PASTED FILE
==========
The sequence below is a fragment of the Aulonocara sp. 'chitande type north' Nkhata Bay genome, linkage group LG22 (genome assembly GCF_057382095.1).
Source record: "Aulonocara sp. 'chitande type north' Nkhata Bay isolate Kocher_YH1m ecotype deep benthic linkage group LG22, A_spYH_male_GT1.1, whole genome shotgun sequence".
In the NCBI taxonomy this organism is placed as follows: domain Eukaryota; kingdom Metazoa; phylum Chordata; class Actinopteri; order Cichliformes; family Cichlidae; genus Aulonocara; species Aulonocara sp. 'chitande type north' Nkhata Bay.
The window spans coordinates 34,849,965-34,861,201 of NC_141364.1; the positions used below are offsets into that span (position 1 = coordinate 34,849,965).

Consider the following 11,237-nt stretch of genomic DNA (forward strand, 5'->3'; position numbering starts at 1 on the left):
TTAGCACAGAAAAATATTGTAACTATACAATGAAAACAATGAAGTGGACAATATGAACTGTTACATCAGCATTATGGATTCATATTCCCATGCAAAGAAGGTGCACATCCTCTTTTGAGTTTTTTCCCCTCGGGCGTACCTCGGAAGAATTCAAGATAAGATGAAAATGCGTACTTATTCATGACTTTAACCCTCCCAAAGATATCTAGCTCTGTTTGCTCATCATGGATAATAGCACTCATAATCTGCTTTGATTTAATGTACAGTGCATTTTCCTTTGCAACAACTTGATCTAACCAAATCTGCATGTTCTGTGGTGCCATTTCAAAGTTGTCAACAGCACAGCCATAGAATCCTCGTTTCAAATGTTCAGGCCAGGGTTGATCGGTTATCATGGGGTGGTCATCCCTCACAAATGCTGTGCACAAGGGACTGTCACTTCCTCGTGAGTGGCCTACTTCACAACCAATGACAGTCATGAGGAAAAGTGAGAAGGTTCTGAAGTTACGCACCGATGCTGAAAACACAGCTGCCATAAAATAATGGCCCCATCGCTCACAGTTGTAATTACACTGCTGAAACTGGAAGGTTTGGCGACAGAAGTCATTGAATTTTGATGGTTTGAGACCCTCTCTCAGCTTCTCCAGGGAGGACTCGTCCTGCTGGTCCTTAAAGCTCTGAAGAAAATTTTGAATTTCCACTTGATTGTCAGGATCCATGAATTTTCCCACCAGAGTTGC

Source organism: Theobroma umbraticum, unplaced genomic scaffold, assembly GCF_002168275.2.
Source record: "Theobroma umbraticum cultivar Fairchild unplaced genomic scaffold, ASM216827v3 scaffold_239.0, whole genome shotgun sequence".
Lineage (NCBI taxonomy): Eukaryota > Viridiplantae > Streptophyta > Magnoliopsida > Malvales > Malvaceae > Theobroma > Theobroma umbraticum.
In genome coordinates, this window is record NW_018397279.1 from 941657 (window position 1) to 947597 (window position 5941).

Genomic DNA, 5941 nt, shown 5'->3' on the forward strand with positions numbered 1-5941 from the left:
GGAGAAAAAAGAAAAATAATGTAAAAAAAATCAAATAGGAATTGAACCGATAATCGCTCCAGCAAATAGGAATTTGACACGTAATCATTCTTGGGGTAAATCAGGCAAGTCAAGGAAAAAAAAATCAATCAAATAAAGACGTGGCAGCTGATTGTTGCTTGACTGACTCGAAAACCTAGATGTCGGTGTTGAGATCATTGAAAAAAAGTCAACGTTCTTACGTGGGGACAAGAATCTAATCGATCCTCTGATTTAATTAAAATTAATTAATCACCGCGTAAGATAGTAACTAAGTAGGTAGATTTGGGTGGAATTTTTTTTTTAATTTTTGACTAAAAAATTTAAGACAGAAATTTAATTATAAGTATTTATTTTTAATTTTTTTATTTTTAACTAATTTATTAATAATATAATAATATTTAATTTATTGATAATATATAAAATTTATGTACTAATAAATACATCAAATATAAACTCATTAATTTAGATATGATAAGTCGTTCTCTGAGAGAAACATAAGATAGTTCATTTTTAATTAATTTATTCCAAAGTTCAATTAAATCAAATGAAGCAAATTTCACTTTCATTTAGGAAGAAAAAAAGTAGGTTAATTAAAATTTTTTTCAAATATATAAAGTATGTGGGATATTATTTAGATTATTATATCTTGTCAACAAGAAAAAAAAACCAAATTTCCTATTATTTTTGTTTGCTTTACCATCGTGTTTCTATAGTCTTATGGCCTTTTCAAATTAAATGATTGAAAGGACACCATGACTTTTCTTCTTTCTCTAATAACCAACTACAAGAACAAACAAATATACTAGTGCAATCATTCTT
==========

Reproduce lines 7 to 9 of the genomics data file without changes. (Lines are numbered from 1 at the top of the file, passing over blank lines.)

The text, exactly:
Source organism: Theobroma umbraticum, unplaced genomic scaffold, assembly GCF_002168275.2.
Source record: "Theobroma umbraticum cultivar Fairchild unplaced genomic scaffold, ASM216827v3 scaffold_239.0, whole genome shotgun sequence".
Lineage (NCBI taxonomy): Eukaryota > Viridiplantae > Streptophyta > Magnoliopsida > Malvales > Malvaceae > Theobroma > Theobroma umbraticum.